Pager Power previously wrote an article about companies exaggerating renewable energy claims using Renewable Energy Certificates (RECs) as evidence of the use of renewable energy sources. It was concluded that the use of these certificates could mislead customers to believe that a company is using more renewable energy than it actually is.
This is an example of ‘greenwashing’ where a product, service or policy appears more ‘environmentally friendly’ than it is in reality. It is often achieved through deceptive marketing and advertising, and the use of misinformation.
REGOs and Decarbonisation
This month, Cornwall Insight produced a research paper  on the efficacy of renewable energy guarantee of origin (REGO) certificates. The work was commissioned by OVO Energy, a major energy supplier based in the UK. Some of the important conclusions of the report are:
- REGOs are not increasing the amount of new renewable energy generation capacity;
- The costs of REGOs are much higher than the potential Contract for Difference (CfD) cost saving;
- This increased cost gets passed onto GB consumers, who are already paying towards supporting existing renewables through policy levies on their electricity bills, at a time when bills are already high.
The report summarises that “The majority of REGO trading has, therefore, had little impact on the development of the current GB renewables fleet, and trading in REGOs is not expected to drive additional renewable generation buildout in the future.”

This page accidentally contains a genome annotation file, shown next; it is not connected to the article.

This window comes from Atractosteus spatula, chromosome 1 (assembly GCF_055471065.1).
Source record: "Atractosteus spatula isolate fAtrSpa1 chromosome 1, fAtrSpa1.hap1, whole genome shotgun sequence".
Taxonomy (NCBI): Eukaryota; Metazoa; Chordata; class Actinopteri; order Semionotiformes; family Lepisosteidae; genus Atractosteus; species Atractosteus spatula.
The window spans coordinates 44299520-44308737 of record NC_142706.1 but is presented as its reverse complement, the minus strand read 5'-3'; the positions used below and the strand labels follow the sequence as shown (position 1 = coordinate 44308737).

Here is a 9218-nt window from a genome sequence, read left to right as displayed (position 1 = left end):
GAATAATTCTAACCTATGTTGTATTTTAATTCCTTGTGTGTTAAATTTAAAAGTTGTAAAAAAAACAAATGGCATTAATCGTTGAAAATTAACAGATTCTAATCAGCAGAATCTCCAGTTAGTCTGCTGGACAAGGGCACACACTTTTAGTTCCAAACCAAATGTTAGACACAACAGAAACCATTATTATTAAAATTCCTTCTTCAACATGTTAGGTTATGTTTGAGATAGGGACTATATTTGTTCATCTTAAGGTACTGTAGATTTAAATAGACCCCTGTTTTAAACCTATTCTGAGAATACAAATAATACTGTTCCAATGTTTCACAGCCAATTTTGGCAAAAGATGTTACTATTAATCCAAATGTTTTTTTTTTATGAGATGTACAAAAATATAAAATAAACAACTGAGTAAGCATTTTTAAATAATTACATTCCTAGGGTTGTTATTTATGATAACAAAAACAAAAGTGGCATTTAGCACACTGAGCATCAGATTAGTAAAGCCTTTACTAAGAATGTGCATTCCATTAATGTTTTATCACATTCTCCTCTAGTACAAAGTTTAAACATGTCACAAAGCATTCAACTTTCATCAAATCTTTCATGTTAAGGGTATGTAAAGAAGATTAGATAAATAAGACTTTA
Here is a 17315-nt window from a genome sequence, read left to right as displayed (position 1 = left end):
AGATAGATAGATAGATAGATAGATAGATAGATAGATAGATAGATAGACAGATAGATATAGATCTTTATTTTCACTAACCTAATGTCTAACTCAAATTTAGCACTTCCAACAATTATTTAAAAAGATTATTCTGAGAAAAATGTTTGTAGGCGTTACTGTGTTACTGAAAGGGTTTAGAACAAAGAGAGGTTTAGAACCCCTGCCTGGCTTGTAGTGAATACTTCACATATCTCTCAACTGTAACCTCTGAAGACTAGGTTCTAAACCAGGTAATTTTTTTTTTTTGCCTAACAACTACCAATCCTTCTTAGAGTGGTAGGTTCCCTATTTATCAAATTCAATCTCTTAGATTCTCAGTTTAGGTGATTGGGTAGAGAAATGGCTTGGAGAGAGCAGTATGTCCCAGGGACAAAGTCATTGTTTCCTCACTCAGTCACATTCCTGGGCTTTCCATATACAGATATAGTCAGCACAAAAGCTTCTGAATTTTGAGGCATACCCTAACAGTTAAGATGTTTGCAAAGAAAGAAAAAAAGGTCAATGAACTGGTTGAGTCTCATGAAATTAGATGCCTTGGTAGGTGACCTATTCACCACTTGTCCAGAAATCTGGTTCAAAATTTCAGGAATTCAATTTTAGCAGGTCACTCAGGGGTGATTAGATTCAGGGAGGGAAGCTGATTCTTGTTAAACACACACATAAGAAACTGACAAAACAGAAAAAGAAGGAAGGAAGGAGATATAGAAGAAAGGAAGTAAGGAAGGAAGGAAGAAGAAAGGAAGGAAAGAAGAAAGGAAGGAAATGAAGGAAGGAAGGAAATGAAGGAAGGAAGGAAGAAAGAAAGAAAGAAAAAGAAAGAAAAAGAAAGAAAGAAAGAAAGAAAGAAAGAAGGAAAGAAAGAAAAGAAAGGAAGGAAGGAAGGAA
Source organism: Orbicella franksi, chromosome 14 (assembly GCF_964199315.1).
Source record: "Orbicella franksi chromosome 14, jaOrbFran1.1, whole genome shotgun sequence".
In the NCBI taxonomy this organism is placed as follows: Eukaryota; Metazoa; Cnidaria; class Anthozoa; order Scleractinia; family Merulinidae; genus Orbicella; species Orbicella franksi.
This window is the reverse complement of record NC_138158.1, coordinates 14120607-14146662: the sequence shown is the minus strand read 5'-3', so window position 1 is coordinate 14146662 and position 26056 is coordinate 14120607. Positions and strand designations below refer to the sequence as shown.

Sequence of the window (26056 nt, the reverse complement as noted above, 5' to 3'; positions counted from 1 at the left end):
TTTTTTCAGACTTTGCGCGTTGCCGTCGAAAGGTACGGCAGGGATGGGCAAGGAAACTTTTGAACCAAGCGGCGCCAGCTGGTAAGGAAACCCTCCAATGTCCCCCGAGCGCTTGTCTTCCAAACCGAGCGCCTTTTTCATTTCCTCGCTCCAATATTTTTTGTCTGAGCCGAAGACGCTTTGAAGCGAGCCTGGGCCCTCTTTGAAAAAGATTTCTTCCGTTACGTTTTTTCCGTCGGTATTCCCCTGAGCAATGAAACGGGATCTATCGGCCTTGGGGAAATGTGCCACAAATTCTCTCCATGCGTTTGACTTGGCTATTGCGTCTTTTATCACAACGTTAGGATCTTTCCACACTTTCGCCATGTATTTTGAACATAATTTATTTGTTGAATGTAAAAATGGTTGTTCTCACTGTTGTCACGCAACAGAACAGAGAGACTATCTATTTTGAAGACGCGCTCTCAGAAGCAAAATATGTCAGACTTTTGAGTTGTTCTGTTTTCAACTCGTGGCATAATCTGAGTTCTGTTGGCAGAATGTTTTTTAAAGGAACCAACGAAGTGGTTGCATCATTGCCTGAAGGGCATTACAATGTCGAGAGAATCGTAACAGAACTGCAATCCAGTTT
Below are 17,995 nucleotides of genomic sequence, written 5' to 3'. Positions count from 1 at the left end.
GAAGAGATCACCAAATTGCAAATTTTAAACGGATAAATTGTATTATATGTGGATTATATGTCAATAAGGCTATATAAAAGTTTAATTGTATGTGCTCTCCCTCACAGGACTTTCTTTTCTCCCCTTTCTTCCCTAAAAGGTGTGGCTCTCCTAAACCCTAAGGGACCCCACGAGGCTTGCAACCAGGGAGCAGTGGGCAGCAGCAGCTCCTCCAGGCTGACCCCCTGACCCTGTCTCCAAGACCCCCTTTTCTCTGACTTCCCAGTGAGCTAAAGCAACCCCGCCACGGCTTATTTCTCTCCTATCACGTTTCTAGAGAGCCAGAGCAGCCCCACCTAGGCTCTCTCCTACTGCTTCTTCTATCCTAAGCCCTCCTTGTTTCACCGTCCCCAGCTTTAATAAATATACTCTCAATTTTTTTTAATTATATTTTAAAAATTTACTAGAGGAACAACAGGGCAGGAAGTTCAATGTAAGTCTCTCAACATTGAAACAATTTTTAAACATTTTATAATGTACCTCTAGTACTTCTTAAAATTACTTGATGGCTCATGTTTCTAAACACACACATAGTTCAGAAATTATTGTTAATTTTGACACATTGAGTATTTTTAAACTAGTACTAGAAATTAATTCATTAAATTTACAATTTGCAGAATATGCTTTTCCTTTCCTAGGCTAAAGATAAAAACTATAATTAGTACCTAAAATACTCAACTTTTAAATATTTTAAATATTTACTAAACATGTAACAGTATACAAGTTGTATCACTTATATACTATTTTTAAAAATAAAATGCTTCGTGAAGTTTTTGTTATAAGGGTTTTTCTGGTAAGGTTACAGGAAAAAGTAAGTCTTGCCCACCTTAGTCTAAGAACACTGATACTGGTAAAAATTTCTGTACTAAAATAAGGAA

Interestingly, Cornwall Insight found that 81% of consumers incorrectly believe that a REGO-backed tariff supports more new renewable generation capacity to be come available . It also found that nine out of ten homeowners think that their property is directly served with 100% renewable electricity, rather than understanding that REGOs effectively ‘offset’ their high-carbon electricity use.
As a result of this research, OVO Energy have recently announced that they will stop investing in REGO certificates, as a part of their refreshed ‘Path to Zero’ plan . They plan to invest into alternative methods of reducing energy sector emissions that are more effective, and less misleading, such as smart metering, energy efficiency improvements in customer homes and schemes whereby customers receive money off their bill for shifting energy use away from peak periods.
In a speech on 18th April 2023, OVO’s chief executive Raman Bhatia said: “Greenwashing is a luxury no one can afford. By making this change we’ll save consumers money and reinvest in true green energy, and we hope others will follow our lead.”
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 T. Andrews and A. Moss, “REGOs and Decarbonisation,” Nature Climate Change, April 2023. [Online]. Available: https://www.cornwall-insight.com/wp-content/uploads/2023/04/OVO-Energy-Ltd-REGOs-and-Decarbonisation.pdf?utm_source=website&utm_medium=website. [Accessed 19 April 2023].
 S. George, “OVO to end use of renewable energy certificates over greenwashing concerns,” edie, 18 April 2023. [Online]. Available: https://www.edie.net/ovo-to-end-use-of-renewable-energy-certificates-over-greenwashing-concerns/. [Accessed 19 April 2023].
Thumbnail image accreditation: Thomas Richter (January 2016) on Unsplash.com. Last accessed on 26th January 2023. Available at: https://unsplash.com/photos/B09tL5bSQJk